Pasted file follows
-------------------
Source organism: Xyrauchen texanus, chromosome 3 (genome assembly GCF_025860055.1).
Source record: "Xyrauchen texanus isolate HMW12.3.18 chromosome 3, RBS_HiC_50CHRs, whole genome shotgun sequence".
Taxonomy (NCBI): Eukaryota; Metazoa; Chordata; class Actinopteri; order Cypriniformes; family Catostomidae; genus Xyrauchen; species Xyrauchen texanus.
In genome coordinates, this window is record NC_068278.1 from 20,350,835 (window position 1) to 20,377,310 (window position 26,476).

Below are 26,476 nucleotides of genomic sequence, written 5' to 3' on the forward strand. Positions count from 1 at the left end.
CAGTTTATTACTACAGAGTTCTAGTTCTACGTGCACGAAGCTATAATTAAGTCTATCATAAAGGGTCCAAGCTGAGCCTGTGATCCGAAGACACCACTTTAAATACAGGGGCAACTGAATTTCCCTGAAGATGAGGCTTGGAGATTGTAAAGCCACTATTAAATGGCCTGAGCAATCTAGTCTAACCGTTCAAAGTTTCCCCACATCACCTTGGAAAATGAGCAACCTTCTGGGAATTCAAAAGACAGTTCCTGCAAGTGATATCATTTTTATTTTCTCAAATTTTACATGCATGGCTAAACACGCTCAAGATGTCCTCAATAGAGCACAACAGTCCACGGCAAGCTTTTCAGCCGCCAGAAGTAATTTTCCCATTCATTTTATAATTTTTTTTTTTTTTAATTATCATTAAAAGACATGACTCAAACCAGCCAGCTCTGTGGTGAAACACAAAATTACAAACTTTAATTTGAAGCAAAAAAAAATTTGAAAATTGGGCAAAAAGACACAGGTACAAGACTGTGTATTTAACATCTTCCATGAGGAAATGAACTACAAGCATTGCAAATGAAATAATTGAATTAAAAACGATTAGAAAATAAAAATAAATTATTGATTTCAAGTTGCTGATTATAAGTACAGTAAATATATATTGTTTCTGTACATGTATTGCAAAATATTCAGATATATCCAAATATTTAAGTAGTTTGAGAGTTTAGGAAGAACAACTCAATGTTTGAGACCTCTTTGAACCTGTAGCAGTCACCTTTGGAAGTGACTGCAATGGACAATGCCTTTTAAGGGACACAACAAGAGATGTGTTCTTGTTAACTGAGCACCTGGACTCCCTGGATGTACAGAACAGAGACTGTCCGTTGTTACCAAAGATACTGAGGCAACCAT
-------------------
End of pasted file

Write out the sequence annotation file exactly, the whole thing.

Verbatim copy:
Source organism: Xyrauchen texanus, chromosome 3 (genome assembly GCF_025860055.1).
Source record: "Xyrauchen texanus isolate HMW12.3.18 chromosome 3, RBS_HiC_50CHRs, whole genome shotgun sequence".
Taxonomy (NCBI): Eukaryota; Metazoa; Chordata; class Actinopteri; order Cypriniformes; family Catostomidae; genus Xyrauchen; species Xyrauchen texanus.
In genome coordinates, this window is record NC_068278.1 from 20,350,835 (window position 1) to 20,377,310 (window position 26,476).

Below are 26,476 nucleotides of genomic sequence, written 5' to 3' on the forward strand. Positions count from 1 at the left end.
CAGTTTATTACTACAGAGTTCTAGTTCTACGTGCACGAAGCTATAATTAAGTCTATCATAAAGGGTCCAAGCTGAGCCTGTGATCCGAAGACACCACTTTAAATACAGGGGCAACTGAATTTCCCTGAAGATGAGGCTTGGAGATTGTAAAGCCACTATTAAATGGCCTGAGCAATCTAGTCTAACCGTTCAAAGTTTCCCCACATCACCTTGGAAAATGAGCAACCTTCTGGGAATTCAAAAGACAGTTCCTGCAAGTGATATCATTTTTATTTTCTCAAATTTTACATGCATGGCTAAACACGCTCAAGATGTCCTCAATAGAGCACAACAGTCCACGGCAAGCTTTTCAGCCGCCAGAAGTAATTTTCCCATTCATTTTATAATTTTTTTTTTTTTTAATTATCATTAAAAGACATGACTCAAACCAGCCAGCTCTGTGGTGAAACACAAAATTACAAACTTTAATTTGAAGCAAAAAAAAATTTGAAAATTGGGCAAAAAGACACAGGTACAAGACTGTGTATTTAACATCTTCCATGAGGAAATGAACTACAAGCATTGCAAATGAAATAATTGAATTAAAAACGATTAGAAAATAAAAATAAATTATTGATTTCAAGTTGCTGATTATAAGTACAGTAAATATATATTGTTTCTGTACATGTATTGCAAAATATTCAGATATATCCAAATATTTAAGTAGTTTGAGAGTTTAGGAAGAACAACTCAATGTTTGAGACCTCTTTGAACCTGTAGCAGTCACCTTTGGAAGTGACTGCAATGGACAATGCCTTTTAAGGGACACAACAAGAGATGTGTTCTTGTTAACTGAGCACCTGGACTCCCTGGATGTACAGAACAGAGACTGTCCGTTGTTACCAAAGATACTGAGGCAACCAT